OCEAN CITY – With little to no mention of the proverbial gorilla in the room, the Planning and Zoning Commission approved Rick Laws’ plans for a 64th Street hotel, despite knowledge that the town has already taken steps to condemn and seize the land.
Regardless, Laws, whose family owns the neighboring 64th Street Shopping Plaza including the Rick’s Market business, got the nod of approval he was looking for by way of a unanimous vote from the Planning and Zoning Commission as members stuck to the project in front of them and rightfully paid no mind to the legal battle for the land between the town and the Laws family that appears to be inevitable at this point.
The Mayor and City Council passed an ordinance last month that would allow the town to move forward with condemnation for the 200 64th Street location, which was formerly the site of the old Slide-N-Ride amusement facility, to be used as an eventual expansion for the neighboring wastewater facility.
Town officials have contested that Laws’ property is a necessary piece of the town’s growing puzzle so to speak, and that although they have looked around, they claim there is simply no better option than the 64th Street bayfront parcel.
“The land is contiguous [to the current facility] and it’s a vital part of our future,” said City Manager Dennis Dare.
Laws had originally planned to use the site as a four-story student housing building but switched his plans to the current five-story 104 unit hotel facility, equipped with an outdoor pool and many amenities for potential guests.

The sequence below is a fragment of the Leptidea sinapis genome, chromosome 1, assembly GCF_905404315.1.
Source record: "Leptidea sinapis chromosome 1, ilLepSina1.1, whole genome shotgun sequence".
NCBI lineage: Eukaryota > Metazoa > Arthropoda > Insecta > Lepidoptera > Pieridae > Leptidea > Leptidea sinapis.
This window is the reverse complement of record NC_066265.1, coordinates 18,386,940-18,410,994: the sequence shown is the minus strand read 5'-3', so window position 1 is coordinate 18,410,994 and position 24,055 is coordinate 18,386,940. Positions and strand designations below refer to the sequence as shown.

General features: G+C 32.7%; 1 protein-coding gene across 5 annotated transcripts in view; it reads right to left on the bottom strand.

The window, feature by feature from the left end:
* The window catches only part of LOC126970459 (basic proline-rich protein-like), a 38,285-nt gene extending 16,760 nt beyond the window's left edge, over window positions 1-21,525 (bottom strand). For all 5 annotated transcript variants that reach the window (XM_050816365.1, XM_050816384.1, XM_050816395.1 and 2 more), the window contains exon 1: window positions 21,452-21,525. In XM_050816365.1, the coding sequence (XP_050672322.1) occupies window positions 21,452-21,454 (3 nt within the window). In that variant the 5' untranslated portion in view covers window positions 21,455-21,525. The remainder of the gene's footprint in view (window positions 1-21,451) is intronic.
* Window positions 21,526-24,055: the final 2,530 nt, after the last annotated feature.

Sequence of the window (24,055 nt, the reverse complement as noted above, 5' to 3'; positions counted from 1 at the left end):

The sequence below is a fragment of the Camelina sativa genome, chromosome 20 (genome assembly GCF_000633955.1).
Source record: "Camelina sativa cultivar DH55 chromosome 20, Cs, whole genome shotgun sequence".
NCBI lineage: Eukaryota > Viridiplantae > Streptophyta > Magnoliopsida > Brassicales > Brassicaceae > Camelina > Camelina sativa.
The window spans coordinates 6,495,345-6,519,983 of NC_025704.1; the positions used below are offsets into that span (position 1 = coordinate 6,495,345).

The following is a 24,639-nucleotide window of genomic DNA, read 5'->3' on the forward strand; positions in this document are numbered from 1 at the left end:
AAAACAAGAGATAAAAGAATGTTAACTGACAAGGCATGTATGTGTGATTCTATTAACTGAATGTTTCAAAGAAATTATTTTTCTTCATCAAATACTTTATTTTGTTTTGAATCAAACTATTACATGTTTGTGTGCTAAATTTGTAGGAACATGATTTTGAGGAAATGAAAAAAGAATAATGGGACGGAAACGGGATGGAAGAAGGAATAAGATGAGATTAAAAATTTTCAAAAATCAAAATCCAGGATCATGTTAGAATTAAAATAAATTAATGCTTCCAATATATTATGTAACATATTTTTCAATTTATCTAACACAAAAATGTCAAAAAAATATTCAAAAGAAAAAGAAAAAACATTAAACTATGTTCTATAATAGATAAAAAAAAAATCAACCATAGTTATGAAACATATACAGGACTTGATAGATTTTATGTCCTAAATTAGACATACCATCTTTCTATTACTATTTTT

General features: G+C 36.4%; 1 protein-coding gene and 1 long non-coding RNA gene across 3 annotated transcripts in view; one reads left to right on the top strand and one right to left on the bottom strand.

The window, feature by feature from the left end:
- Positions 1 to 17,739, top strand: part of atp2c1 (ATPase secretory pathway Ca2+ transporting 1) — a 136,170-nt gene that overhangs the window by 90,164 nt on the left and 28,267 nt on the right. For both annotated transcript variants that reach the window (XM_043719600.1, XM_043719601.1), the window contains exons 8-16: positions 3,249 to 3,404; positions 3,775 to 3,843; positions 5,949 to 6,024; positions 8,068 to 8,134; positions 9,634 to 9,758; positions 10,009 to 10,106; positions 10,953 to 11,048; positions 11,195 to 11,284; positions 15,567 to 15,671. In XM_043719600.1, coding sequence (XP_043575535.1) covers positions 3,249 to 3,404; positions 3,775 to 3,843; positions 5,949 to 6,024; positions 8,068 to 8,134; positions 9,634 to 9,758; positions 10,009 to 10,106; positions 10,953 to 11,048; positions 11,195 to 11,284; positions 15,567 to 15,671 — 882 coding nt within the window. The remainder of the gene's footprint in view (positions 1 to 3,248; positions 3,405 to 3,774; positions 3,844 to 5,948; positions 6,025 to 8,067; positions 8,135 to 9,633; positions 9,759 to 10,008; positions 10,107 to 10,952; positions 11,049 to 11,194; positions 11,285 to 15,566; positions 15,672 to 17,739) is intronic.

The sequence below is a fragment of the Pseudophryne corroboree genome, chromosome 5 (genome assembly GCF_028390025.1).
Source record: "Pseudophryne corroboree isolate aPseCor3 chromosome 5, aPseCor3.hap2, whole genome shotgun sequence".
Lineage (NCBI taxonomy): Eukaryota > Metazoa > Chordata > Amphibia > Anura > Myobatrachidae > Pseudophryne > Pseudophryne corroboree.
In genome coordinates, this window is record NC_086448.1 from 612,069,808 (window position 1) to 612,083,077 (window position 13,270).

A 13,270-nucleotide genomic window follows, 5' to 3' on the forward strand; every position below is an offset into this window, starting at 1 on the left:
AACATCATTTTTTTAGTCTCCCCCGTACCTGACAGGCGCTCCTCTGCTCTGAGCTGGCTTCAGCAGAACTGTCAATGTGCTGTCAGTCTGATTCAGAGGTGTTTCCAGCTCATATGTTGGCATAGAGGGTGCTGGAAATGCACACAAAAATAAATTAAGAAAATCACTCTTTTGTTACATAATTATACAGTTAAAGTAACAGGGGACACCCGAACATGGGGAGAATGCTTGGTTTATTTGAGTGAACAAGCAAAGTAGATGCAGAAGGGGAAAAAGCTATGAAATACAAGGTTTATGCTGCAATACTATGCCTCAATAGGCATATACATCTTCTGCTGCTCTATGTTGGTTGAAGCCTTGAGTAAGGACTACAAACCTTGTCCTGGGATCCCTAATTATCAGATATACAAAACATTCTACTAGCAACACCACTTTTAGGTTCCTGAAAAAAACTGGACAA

There were murmurs throughout the town that perhaps Laws had changed the plans as a way to drive the cost up when a jury determined what the “highest and best use” of the land would be.
However, Laws has always argued that he changed the plans well before the town moved forward with condemnation proceedings and that he found that a student housing building would have been a risk too big to take in lieu of the economy and due to a thinning foreign work force in Ocean City. Laws repeatedly denied any attempts to drive up the property value.
As Zoning Administrator Blaine Smith outlined the hotel for the commission, he noted that coming into compliance with various issues with the student housing building could have also prompted the change.
“They ran into all kinds of problems and issues code wise with the employee housing building,” said Smith. “Building, fire, and zoning departments all had different provisions they wanted put in there.”
The gray area, according to Smith, is the definition of what a hotel is because “the law says that you have to operate under the definition of a hotel, which means you have to operate purely as a hotel and be occupied like a hotel.”
Smith impressed the commission with Laws’ plans, which see a lower density in the amount of units he applied for and a building coverage of only 15 percent of the entire lot. Smith also noted that Laws had reconfigured the number of suites and regular hotel rooms, adding rooms (now at 72) and shrinking the number of suites (down to 32).
“It’s a low footprint as far as building coverage goes,” said Smith. “For a residential hotel is one unit per 500 square feet of lot room, so they could have applied for 166 units rather than the 104 that they are applying for, so they are under density in that respect, which is good.”
The commission seemed impressed with the proposed structure but more concerned with the paths that the visitors would take to the beach and sidewalk coverage than they were about wastewater treatment facilities and/or the best highest use for the building.
“If we are going to put 104 rooms and hundreds of people on that block now that you are going to put up a public structure, I want to make sure that we are handling the crowds and moving them in a safe and proper direction”, said Chairman Pamela Buckley. “It’s just too loosey goosey now.”
Smith was the only one who mentioned the Mayor and City Council’s wishes to condemn the property and he noted it to put on record that he had informed Laws of the potential loss he could take if he continues to move forward with his project.
“After the ordinance passed, I wrote a letter to Mr. Laws explaining to him that even though he’s in his rights to do this, putting more money into design costs would be at his own risk,” Smith said.